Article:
By the end of the month of January, you will have completed the following tasks: create a general interest letter, built a prospective list of college programs, created a University Athlete profile, and emailed the coaches with video footage from either your high school or club season, and a tournament schedule. As college coaches respond, you will schedule phone calls to learn more about their programs, and keep notes in Excel and Evernote to keep you organized.
During the month of February, there are many competitive volleyball tournaments that college coaches travel to recruit. The biggest is the Las Vegas Classic Tournament. You will need to send at least 1 video and 2 email updates about how your team is doing thus far! Whatever you do, do not email a coach without video! You are wasting your time, and there’s, as they are unable to continue to evaluate you as a recruit.
By March, you should have made significant progress in building relationships with college coaches and their program. You will have made multiple phone calls, shared at least 3 videos of your club season, and begun coordinating campus visits. You will need to compare your tournament schedule, to the NCAA Recruiting Calendar, to ensure you avoid planning a visit during a “dead period” or tournament weekend. It’s likely your campus visits will conflict with your high school schedule, so communication with your high school teachers will be very important.
April is the best month to visit colleges because you need to visit while classes are in session. Please try to avoid visiting colleges in the summer! Your athlete cannot get an idea of what the college life is like when classes are not in session. You want them to experience life on campus as it would be if they were attending school. I have seen athletes who visited a college in the summer and say they hate it, and visit the same school in the fall or spring and say it’s the perfect fit.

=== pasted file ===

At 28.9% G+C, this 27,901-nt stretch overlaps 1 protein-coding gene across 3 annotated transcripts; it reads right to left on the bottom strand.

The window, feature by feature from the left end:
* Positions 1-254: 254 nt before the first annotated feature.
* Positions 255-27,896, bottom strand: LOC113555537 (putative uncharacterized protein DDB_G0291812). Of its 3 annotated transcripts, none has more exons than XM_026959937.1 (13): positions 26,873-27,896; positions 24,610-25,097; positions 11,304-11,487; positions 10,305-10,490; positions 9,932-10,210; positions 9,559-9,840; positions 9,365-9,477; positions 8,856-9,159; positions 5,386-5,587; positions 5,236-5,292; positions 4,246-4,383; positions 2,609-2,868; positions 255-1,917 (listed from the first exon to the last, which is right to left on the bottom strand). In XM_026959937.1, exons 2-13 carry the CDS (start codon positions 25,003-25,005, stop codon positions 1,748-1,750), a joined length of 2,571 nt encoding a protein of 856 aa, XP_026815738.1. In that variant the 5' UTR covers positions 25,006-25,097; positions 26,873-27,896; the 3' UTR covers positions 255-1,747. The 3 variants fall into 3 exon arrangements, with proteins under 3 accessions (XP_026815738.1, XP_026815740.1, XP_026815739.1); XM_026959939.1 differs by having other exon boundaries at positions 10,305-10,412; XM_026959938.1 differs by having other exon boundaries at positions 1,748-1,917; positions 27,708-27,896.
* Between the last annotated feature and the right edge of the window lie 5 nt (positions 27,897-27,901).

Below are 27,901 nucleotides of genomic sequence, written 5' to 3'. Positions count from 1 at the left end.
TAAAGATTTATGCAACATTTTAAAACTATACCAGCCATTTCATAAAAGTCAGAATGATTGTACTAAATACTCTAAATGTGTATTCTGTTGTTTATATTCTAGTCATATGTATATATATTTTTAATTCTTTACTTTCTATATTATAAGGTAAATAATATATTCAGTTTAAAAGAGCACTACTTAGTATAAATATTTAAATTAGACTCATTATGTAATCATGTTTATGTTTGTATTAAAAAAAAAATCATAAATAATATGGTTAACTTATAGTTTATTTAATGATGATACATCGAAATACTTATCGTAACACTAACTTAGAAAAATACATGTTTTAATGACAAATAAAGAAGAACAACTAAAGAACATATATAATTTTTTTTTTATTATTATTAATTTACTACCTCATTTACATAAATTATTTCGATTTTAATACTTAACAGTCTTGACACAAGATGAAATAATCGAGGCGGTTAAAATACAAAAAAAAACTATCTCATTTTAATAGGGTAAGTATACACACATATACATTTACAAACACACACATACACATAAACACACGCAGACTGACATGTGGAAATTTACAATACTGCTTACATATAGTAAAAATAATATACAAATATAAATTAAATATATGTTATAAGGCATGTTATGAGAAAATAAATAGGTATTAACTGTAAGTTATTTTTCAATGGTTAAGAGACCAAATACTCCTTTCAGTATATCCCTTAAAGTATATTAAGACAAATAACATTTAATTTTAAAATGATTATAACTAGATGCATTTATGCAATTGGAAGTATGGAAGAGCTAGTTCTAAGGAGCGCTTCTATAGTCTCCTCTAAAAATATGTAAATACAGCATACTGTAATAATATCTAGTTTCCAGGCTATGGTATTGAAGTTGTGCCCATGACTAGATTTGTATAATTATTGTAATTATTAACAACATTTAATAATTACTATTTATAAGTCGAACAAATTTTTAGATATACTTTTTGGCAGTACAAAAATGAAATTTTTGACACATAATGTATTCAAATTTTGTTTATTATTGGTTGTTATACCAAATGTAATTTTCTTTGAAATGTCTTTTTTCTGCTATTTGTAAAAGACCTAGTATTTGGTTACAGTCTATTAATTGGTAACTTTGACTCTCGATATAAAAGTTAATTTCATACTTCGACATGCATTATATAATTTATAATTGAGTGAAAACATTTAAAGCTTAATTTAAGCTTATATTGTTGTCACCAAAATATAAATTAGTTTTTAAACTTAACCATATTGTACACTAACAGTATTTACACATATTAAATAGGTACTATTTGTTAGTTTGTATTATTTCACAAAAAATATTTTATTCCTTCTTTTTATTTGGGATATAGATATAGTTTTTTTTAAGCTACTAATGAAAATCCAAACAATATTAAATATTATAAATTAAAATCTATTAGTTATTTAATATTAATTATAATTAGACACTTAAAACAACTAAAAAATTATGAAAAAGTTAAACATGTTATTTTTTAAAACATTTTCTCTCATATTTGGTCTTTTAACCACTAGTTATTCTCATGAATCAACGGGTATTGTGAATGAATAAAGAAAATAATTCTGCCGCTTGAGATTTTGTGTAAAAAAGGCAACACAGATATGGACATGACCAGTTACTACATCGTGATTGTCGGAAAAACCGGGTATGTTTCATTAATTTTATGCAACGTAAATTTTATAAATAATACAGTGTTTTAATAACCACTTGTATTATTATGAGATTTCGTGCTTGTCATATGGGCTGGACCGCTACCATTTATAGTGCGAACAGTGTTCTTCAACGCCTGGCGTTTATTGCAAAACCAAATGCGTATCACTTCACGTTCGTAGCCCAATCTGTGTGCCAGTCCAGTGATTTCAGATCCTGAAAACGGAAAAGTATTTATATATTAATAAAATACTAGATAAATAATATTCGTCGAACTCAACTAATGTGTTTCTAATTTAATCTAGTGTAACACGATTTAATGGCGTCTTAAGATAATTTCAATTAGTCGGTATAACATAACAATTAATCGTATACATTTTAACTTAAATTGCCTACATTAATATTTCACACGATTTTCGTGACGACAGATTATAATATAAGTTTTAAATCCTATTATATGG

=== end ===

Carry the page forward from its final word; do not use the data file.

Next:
During May and June your season is wrapping up! You will need to share 1 highlight video per month, to show a college coach how you are progressing, and to stand out from the competition. The end of year tournaments are a time when college coaches may be narrowing down their list of recruits, and determining which athletes they want to offer. You will receive a ton of camp invitations, and if you have followed my timeline closely, your student athlete may be narrowing down to a few programs.
If you are trying to navigate through the recruiting process on your own, you can expect to spend at least 300 hours during the club season, not including college visits. It’s normal to feel overwhelmed, confused and even frustrated. It’s not necessary to navigate through this process all on your own. If you feel you need help with the recruiting process, send me an email at [email protected] or call me at 888-354-0052. I host a series of online recruiting classes that simplify this process, or work with student athletes individually. My team spends over 100 hours with each athlete, between the college counseling, video editing, and coordinating visits. We have a 100% success rate. To see a list of our services, click here. To register for our online recruiting classes click here.